BANA: Body Area Network Authentication Exploiting Channel Characteristics
Author(s): Lu Shi, Ming Li, Shucheng Yu, Jiawei Yuan

Date: April 2012
Publication: ACM Conference on Security and Privacy in Wireless and Mobile Networks, WiSec '12
Page(s): 27 - 38
Publisher: ACM
Source 1: http://ualr.edu/sxyu1/file/BANA.pdf
Source 2: http://dx.doi.org/10.1145/2185448.2185454 - Subscription or payment required

Abstract or Summary:
Wireless body area network (BAN) is a promising technology for real-time monitoring of physiological signals to support medical applications. In order to ensure the trustworthy and reliable gathering of patient's critical health information, it is essential to provide node authentication service in a BAN, which prevents an attacker from impersonation and false data/command injection. Although quite fundamental, the authentication in BAN still remains a challenging issue. On one hand, traditional authentication solutions depend on prior trust among nodes whose establishment would require either key pre-distribution or non-intuitive participation by inexperienced users, while they are vulnerable to key compromise. On the other hand, most existing non-cryptographic authentication schemes require advanced hardware capabilities or significant modifications to the system software, which are impractical for BANs.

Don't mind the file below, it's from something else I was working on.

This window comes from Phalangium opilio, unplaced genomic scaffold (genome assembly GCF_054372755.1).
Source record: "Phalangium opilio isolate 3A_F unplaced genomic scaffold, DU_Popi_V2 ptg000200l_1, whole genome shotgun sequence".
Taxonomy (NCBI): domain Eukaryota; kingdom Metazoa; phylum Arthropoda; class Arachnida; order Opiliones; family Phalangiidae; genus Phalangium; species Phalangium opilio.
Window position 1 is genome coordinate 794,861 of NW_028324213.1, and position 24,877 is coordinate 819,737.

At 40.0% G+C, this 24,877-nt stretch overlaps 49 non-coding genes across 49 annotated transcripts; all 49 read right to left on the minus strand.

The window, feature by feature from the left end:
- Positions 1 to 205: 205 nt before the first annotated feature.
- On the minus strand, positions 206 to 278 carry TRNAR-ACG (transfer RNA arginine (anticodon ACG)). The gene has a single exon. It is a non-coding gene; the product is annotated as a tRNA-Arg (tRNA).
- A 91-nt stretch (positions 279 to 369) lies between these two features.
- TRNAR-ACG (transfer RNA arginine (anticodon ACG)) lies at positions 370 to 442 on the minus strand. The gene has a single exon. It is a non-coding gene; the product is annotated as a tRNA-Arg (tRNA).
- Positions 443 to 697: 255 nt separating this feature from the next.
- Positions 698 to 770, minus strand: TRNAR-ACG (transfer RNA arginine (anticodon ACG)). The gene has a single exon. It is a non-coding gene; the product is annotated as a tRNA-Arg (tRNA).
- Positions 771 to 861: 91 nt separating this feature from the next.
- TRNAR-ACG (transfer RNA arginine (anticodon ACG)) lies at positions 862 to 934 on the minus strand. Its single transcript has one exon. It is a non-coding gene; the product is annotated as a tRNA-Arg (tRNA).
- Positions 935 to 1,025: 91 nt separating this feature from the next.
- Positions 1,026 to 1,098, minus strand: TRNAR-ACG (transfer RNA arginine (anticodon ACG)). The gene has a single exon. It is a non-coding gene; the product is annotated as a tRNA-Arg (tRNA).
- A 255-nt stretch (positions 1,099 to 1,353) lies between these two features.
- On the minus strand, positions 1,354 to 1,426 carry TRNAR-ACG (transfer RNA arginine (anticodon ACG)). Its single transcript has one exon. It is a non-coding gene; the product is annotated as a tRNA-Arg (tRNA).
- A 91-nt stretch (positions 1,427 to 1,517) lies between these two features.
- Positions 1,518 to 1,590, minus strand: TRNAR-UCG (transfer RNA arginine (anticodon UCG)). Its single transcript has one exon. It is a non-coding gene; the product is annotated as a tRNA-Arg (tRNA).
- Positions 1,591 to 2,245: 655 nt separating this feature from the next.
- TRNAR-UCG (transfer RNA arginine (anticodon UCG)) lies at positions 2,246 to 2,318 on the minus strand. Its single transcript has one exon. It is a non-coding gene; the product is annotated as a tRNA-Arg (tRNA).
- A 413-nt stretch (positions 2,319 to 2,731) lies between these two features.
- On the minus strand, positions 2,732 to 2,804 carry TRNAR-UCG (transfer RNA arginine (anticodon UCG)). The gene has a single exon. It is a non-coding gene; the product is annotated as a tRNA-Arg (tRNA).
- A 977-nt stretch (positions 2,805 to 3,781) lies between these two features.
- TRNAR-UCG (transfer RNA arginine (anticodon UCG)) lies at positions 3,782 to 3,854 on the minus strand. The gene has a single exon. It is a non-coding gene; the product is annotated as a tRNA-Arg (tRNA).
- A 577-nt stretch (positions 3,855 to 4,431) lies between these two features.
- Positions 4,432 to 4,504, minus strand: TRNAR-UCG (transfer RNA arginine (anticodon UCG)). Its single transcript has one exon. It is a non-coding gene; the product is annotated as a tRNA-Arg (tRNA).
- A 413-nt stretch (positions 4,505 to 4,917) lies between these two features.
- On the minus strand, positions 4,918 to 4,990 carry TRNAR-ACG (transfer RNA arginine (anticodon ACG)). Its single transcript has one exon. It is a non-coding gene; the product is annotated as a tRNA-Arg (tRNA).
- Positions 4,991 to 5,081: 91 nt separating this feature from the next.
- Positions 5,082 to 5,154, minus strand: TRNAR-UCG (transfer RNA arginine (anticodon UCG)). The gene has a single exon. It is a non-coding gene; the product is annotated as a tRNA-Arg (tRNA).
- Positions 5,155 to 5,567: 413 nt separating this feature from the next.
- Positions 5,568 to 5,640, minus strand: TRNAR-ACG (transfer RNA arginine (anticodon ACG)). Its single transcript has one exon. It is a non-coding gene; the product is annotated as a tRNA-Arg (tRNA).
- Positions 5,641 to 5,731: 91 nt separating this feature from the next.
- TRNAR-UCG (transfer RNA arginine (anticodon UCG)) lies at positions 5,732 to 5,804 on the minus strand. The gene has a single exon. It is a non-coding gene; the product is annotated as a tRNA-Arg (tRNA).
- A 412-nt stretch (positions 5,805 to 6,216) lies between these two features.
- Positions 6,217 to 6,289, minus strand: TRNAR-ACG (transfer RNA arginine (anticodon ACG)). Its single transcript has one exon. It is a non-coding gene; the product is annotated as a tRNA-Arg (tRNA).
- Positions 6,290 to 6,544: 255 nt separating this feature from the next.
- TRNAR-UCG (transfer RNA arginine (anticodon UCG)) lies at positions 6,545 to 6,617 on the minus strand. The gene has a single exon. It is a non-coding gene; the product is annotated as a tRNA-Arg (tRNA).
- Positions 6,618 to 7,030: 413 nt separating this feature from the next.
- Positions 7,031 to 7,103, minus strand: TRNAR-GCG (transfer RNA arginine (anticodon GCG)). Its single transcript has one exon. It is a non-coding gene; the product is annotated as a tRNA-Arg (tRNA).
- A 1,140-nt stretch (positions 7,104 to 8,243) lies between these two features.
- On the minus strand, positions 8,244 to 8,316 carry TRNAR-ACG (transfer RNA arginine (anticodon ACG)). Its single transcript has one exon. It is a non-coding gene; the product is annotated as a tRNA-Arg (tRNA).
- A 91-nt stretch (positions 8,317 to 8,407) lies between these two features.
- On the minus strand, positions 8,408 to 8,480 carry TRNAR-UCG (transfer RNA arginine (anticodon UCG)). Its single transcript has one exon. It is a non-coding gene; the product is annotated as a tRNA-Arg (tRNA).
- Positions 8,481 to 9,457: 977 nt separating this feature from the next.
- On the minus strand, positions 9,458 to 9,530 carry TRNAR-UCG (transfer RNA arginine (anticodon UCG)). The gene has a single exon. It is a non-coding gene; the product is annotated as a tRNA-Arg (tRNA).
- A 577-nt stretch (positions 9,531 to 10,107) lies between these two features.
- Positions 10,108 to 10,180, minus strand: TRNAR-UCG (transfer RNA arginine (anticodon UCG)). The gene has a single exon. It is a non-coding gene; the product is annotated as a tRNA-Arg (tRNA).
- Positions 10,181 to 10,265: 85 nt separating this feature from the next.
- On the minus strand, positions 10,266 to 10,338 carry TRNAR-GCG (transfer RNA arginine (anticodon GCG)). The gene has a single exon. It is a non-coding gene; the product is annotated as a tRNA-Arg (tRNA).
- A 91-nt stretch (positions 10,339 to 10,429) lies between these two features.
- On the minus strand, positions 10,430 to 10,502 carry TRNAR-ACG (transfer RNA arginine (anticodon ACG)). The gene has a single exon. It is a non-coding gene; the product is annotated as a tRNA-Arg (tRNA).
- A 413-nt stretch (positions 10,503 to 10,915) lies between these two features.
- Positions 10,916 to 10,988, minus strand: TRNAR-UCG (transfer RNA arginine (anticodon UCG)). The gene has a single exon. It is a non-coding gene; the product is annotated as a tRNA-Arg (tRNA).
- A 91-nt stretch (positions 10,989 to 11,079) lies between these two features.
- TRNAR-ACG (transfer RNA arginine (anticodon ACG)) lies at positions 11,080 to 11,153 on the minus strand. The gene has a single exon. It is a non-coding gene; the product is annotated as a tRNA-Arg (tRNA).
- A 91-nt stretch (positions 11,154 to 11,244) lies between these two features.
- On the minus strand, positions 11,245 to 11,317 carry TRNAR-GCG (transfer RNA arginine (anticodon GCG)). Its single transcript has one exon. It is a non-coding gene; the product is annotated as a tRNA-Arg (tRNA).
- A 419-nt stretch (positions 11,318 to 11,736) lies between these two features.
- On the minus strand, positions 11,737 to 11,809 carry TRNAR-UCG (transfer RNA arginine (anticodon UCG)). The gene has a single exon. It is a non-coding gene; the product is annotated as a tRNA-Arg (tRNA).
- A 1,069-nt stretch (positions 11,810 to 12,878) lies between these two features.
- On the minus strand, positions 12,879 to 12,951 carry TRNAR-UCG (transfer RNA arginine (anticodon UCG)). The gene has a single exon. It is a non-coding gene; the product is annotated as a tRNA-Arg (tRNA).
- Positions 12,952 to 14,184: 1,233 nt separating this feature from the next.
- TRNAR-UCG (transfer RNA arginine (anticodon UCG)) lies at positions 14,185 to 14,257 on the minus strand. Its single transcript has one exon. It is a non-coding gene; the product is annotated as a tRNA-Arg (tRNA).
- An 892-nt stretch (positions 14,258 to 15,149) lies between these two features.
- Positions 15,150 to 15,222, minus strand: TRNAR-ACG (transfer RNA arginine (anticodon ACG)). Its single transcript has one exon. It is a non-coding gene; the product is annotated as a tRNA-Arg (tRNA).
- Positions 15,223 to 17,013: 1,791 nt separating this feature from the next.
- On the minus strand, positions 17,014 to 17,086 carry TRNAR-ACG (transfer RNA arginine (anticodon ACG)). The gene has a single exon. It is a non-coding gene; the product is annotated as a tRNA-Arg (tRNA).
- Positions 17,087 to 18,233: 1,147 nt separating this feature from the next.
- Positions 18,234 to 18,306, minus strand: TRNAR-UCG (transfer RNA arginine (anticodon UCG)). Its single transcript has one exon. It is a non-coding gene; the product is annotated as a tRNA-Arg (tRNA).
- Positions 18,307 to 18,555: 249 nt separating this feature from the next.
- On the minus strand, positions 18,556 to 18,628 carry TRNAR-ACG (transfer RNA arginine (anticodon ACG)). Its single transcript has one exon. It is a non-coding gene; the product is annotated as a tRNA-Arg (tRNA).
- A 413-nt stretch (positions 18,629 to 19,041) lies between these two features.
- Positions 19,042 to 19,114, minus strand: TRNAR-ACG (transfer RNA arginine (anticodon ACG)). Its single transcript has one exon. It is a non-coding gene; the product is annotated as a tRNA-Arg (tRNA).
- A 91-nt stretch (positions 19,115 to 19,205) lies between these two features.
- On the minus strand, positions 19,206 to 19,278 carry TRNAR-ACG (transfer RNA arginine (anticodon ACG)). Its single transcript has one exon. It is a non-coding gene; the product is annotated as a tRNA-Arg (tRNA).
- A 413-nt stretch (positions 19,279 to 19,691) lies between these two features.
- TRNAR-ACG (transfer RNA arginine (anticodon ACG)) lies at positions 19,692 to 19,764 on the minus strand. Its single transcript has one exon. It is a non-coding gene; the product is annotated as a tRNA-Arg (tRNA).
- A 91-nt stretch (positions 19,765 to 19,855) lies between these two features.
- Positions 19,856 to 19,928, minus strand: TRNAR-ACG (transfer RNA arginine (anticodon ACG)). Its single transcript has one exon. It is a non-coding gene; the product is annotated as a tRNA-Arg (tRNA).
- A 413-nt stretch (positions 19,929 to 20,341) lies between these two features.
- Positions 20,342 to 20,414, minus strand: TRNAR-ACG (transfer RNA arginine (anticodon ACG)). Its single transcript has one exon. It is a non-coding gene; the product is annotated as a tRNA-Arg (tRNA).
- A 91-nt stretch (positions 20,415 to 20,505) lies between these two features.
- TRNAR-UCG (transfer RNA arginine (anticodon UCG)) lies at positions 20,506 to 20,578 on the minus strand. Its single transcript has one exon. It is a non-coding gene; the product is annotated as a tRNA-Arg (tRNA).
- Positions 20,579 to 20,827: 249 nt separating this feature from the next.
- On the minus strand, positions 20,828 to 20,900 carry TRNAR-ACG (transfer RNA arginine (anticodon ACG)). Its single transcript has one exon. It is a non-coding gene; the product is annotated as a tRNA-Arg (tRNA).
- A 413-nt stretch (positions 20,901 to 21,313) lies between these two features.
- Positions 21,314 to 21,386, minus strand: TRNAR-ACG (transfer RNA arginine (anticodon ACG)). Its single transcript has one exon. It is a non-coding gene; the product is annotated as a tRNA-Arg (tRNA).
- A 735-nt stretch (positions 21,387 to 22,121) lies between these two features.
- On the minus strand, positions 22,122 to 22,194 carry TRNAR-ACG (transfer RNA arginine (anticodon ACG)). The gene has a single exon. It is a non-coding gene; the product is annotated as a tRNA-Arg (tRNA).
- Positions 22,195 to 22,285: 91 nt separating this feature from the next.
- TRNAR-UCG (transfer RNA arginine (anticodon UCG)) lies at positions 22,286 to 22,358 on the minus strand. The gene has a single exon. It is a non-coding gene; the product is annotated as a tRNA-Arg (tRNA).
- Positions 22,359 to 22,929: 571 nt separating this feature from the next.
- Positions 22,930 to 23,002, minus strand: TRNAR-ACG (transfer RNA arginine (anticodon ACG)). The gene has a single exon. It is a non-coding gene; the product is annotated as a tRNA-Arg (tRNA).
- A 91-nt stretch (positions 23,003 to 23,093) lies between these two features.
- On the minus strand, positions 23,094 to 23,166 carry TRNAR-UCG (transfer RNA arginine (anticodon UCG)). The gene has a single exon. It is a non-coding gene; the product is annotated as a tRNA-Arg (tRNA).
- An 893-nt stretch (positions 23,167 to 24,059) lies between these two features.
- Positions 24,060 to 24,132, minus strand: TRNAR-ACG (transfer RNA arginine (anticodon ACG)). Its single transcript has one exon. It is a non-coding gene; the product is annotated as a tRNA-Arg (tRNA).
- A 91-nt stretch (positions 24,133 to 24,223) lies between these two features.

In this paper, for the first time, we propose a lightweight body area network authentication scheme (BANA) that does not depend on prior-trust among the nodes and can be efficiently realized on commercial off-the-shelf low-end sensor devices. This is achieved by exploiting physical layer characteristics unique to a BAN, namely, the distinct received signal strength (RSS) variation behaviors between an on-body communication channel and an off-body channel. Our main finding is that the latter is more unpredictable over time, especially under various body motion scenarios. This unique channel characteristic naturally arises from the multi-path environment surrounding a BAN, and cannot be easily forged by attackers. We then adopt clustering analysis to differentiate the signals from an attacker and a legitimate node. The effectiveness of BANA is validated through extensive real-world experiments under various scenarios. It is shown that BANA can accurately identify multiple attackers with minimal amount of overhead.




Do you have additional information to contribute regarding this research paper? If so, please email siteupdates@passwordresearch.com with the details.

<-- Back to Authentication Research Paper Index





[Home] [About Us] [News] [Research]

Copyright © 2016 PasswordResearch.com